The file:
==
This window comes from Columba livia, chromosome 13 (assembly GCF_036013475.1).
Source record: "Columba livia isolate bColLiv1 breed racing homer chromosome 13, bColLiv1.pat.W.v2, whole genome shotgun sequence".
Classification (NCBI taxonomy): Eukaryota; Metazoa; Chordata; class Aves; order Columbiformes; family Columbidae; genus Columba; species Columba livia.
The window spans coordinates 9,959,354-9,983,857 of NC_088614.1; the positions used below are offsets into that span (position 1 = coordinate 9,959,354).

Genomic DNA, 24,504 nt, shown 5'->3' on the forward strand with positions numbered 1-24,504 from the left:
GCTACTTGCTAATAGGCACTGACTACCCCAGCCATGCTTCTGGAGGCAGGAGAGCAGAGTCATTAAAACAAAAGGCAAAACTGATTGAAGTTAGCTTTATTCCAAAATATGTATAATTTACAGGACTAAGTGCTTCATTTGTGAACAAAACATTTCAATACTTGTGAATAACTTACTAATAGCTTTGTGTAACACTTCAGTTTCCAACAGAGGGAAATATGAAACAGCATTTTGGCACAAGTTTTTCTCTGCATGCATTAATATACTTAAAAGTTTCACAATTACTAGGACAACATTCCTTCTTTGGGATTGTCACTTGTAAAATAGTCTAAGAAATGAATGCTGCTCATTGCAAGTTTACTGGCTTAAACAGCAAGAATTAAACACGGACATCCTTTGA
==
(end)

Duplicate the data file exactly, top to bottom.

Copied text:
This window comes from Columba livia, chromosome 13 (assembly GCF_036013475.1).
Source record: "Columba livia isolate bColLiv1 breed racing homer chromosome 13, bColLiv1.pat.W.v2, whole genome shotgun sequence".
Classification (NCBI taxonomy): Eukaryota; Metazoa; Chordata; class Aves; order Columbiformes; family Columbidae; genus Columba; species Columba livia.
The window spans coordinates 9,959,354-9,983,857 of NC_088614.1; the positions used below are offsets into that span (position 1 = coordinate 9,959,354).

Genomic DNA, 24,504 nt, shown 5'->3' on the forward strand with positions numbered 1-24,504 from the left:
GCTACTTGCTAATAGGCACTGACTACCCCAGCCATGCTTCTGGAGGCAGGAGAGCAGAGTCATTAAAACAAAAGGCAAAACTGATTGAAGTTAGCTTTATTCCAAAATATGTATAATTTACAGGACTAAGTGCTTCATTTGTGAACAAAACATTTCAATACTTGTGAATAACTTACTAATAGCTTTGTGTAACACTTCAGTTTCCAACAGAGGGAAATATGAAACAGCATTTTGGCACAAGTTTTTCTCTGCATGCATTAATATACTTAAAAGTTTCACAATTACTAGGACAACATTCCTTCTTTGGGATTGTCACTTGTAAAATAGTCTAAGAAATGAATGCTGCTCATTGCAAGTTTACTGGCTTAAACAGCAAGAATTAAACACGGACATCCTTTGA